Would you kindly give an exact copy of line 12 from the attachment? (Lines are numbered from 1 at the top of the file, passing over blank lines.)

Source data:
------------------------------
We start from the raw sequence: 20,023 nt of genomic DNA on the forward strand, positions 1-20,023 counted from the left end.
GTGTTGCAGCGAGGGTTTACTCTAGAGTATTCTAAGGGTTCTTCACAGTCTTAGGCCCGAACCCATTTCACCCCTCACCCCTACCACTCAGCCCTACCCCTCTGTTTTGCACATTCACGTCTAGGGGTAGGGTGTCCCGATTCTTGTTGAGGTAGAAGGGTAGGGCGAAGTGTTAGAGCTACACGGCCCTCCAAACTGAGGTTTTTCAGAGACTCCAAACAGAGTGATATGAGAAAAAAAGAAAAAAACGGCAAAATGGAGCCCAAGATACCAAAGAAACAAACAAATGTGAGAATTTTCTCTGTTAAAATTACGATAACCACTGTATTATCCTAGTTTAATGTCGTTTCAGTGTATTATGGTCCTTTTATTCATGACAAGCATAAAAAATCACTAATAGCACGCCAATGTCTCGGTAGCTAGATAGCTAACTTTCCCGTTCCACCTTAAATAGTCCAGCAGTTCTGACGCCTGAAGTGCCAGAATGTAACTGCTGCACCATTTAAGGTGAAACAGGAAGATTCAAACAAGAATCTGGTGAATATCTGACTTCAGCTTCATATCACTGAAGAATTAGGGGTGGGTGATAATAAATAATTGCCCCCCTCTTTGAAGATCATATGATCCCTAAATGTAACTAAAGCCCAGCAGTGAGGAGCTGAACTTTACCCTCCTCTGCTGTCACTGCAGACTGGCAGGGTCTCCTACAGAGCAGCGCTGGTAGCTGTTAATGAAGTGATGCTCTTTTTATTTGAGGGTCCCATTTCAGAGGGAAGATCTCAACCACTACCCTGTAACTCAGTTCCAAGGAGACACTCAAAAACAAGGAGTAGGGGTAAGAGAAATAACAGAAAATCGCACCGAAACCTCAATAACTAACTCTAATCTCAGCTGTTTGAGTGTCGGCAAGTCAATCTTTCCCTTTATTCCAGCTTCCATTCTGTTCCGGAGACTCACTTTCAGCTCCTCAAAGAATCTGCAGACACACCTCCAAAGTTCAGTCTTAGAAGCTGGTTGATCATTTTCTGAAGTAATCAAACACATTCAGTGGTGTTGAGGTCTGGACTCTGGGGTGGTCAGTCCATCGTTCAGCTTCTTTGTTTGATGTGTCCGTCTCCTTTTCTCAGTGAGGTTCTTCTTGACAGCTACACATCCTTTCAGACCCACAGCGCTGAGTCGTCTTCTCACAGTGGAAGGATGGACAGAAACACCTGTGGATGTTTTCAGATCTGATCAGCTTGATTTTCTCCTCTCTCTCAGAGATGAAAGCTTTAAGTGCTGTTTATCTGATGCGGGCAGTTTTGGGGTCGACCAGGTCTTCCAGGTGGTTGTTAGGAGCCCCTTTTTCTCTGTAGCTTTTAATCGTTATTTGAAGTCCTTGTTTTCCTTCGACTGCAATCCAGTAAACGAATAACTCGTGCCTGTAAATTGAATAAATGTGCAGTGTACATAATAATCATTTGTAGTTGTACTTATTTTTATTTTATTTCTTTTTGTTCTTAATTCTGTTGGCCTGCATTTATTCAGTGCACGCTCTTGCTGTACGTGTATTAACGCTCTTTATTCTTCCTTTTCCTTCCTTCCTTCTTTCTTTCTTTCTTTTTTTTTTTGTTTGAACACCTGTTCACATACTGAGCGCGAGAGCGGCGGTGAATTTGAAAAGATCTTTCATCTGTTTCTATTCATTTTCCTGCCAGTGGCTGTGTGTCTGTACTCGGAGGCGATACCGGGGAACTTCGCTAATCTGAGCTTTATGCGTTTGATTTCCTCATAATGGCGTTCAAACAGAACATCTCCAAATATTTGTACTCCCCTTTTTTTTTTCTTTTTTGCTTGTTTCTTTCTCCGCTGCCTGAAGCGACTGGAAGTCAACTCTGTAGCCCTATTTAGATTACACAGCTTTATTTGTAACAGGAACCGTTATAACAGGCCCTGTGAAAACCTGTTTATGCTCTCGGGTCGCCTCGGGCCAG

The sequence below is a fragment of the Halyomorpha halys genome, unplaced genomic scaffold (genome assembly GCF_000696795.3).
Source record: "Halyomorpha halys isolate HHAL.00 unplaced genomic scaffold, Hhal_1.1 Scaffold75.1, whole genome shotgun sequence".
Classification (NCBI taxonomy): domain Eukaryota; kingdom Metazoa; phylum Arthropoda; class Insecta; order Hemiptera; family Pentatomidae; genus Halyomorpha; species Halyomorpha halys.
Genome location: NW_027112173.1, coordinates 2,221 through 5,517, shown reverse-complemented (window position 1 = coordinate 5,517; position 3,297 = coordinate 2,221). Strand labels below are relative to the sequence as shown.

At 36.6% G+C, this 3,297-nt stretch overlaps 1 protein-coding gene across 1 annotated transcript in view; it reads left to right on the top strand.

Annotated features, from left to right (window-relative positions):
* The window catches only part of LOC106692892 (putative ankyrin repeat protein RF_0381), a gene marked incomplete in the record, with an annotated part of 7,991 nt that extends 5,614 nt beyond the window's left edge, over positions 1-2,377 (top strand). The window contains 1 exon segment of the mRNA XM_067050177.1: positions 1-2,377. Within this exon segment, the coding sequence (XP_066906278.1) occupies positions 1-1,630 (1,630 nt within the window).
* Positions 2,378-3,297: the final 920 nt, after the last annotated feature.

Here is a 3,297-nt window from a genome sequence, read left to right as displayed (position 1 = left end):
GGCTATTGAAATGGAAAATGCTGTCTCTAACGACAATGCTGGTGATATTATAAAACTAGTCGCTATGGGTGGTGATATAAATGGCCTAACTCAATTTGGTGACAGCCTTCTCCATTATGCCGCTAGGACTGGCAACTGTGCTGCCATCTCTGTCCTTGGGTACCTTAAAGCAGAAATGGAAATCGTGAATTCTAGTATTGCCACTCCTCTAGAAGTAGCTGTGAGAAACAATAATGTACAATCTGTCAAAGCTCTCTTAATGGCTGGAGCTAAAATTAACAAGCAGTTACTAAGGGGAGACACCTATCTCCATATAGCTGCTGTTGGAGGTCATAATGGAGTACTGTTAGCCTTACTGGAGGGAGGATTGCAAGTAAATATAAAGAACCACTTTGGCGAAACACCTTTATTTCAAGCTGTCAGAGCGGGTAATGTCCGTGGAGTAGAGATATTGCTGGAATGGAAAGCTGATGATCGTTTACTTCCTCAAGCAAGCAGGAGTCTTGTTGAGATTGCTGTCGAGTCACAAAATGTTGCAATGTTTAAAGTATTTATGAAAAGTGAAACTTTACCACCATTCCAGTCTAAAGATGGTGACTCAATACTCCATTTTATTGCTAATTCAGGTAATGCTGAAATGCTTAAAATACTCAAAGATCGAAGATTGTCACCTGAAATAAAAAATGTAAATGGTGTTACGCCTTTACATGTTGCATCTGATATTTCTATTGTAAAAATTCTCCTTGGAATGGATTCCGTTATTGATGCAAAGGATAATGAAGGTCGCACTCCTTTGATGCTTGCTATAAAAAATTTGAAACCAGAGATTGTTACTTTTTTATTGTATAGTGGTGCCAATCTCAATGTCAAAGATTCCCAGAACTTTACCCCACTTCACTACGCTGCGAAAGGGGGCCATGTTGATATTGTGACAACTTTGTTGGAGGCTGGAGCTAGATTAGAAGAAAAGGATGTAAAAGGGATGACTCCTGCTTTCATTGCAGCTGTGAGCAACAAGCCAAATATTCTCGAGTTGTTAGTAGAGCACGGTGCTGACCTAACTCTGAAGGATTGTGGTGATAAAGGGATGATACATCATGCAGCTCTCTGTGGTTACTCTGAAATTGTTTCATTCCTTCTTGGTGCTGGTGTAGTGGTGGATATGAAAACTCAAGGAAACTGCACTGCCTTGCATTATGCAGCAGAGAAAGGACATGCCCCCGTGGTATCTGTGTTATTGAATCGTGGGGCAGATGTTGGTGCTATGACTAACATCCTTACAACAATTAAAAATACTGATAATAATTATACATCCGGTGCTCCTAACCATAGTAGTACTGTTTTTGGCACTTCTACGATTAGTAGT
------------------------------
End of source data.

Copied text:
GGCTATTGAAATGGAAAATGCTGTCTCTAACGACAATGCTGGTGATATTATAAAACTAGTCGCTATGGGTGGTGATATAAATGGCCTAACTCAATTTGGTGACAGCCTTCTCCATTATGCCGCTAGGACTGGCAACTGTGCTGCCATCTCTGTCCTTGGGTACCTTAAAGCAGAAATGGAAATCGTGAATTCTAGTATTGCCACTCCTCTAGAAGTAGCTGTGAGAAACAATAATGTACAATCTGTCAAAGCTCTCTTAATGGCTGGAGCTAAAATTAACAAGCAGTTACTAAGGGGAGACACCTATCTCCATATAGCTGCTGTTGGAGGTCATAATGGAGTACTGTTAGCCTTACTGGAGGGAGGATTGCAAGTAAATATAAAGAACCACTTTGGCGAAACACCTTTATTTCAAGCTGTCAGAGCGGGTAATGTCCGTGGAGTAGAGATATTGCTGGAATGGAAAGCTGATGATCGTTTACTTCCTCAAGCAAGCAGGAGTCTTGTTGAGATTGCTGTCGAGTCACAAAATGTTGCAATGTTTAAAGTATTTATGAAAAGTGAAACTTTACCACCATTCCAGTCTAAAGATGGTGACTCAATACTCCATTTTATTGCTAATTCAGGTAATGCTGAAATGCTTAAAATACTCAAAGATCGAAGATTGTCACCTGAAATAAAAAATGTAAATGGTGTTACGCCTTTACATGTTGCATCTGATATTTCTATTGTAAAAATTCTCCTTGGAATGGATTCCGTTATTGATGCAAAGGATAATGAAGGTCGCACTCCTTTGATGCTTGCTATAAAAAATTTGAAACCAGAGATTGTTACTTTTTTATTGTATAGTGGTGCCAATCTCAATGTCAAAGATTCCCAGAACTTTACCCCACTTCACTACGCTGCGAAAGGGGGCCATGTTGATATTGTGACAACTTTGTTGGAGGCTGGAGCTAGATTAGAAGAAAAGGATGTAAAAGGGATGACTCCTGCTTTCATTGCAGCTGTGAGCAACAAGCCAAATATTCTCGAGTTGTTAGTAGAGCACGGTGCTGACCTAACTCTGAAGGATTGTGGTGATAAAGGGATGATACATCATGCAGCTCTCTGTGGTTACTCTGAAATTGTTTCATTCCTTCTTGGTGCTGGTGTAGTGGTGGATATGAAAACTCAAGGAAACTGCACTGCCTTGCATTATGCAGCAGAGAAAGGACATGCCCCCGTGGTATCTGTGTTATTGAATCGTGGGGCAGATGTTGGTGCTATGACTAACATCCTTACAACAATTAAAAATACTGATAATAATTATACATCCGGTGCTCCTAACCATAGTAGTACTGTTTTTGGCACTTCTACGATTAGTAGT